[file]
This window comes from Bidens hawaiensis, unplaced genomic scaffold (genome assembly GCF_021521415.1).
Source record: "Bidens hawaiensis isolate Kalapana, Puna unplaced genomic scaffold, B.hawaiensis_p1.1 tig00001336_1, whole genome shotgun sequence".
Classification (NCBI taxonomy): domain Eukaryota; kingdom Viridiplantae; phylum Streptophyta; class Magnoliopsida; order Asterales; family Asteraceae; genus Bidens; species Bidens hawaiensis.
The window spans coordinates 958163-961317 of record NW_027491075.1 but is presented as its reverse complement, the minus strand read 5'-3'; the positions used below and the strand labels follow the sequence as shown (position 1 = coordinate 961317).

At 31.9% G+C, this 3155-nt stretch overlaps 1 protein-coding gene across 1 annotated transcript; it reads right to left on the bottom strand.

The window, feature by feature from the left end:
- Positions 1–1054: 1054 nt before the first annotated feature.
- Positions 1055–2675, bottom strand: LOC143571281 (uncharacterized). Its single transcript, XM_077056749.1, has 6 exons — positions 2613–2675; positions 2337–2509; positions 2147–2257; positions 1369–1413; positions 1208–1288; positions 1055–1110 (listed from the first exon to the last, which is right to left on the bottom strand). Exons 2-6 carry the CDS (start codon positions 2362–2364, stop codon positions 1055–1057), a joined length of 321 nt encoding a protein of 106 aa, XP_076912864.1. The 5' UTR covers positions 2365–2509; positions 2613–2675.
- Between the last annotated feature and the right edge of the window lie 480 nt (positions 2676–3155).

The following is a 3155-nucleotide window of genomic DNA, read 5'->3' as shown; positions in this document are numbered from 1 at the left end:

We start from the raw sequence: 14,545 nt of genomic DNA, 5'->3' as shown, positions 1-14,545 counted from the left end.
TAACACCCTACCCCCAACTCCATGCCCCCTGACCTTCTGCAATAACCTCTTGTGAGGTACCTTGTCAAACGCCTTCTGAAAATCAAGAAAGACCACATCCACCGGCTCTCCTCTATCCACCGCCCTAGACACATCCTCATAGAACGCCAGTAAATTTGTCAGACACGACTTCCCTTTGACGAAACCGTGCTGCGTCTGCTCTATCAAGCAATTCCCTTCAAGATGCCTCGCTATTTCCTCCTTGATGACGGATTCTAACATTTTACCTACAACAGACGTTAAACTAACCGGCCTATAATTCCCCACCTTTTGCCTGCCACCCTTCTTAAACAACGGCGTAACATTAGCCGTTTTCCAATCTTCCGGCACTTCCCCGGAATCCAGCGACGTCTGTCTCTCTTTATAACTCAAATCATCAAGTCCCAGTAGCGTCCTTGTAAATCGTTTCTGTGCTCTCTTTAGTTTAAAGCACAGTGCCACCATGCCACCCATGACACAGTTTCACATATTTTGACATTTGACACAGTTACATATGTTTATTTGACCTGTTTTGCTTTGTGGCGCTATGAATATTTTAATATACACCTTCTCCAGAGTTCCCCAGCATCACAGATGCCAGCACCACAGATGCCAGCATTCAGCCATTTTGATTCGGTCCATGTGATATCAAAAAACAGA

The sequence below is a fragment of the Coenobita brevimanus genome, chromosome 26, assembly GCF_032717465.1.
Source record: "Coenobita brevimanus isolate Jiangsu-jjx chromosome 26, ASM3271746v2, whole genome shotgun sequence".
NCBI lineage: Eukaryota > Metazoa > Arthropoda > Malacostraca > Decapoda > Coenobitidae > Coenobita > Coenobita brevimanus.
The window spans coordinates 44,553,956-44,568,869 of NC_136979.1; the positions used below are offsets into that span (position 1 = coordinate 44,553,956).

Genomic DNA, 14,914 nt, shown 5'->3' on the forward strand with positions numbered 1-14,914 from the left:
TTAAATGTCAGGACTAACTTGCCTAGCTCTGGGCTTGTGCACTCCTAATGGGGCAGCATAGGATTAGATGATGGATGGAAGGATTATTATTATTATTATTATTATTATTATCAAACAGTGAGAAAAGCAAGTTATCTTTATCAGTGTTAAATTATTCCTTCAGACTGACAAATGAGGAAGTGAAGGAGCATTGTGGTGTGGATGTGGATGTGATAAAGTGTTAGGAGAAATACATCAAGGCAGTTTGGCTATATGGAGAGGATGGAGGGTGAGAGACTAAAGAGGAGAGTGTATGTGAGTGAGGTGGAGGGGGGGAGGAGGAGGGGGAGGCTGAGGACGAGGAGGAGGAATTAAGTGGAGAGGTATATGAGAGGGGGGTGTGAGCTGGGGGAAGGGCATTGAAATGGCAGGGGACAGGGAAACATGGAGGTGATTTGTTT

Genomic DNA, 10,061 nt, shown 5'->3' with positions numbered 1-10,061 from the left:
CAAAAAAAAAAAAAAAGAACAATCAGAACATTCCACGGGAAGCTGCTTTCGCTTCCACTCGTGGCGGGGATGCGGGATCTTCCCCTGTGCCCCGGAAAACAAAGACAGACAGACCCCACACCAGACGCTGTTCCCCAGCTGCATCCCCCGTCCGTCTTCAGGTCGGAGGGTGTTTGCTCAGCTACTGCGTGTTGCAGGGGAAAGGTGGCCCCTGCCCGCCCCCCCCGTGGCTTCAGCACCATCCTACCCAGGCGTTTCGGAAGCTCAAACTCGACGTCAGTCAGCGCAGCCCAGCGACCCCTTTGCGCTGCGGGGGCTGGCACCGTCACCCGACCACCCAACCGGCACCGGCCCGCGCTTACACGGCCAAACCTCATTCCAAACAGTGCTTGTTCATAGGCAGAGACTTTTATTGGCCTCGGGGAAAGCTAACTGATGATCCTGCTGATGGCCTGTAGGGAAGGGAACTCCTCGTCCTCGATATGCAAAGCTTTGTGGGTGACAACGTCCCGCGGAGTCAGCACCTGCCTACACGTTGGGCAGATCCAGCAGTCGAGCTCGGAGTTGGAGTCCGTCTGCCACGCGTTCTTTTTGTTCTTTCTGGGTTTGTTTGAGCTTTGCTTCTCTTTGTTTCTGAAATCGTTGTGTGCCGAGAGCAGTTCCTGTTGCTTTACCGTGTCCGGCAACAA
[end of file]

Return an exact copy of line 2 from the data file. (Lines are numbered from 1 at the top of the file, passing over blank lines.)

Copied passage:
Source record: "Bidens hawaiensis isolate Kalapana, Puna unplaced genomic scaffold, B.hawaiensis_p1.1 tig00001336_1, whole genome shotgun sequence".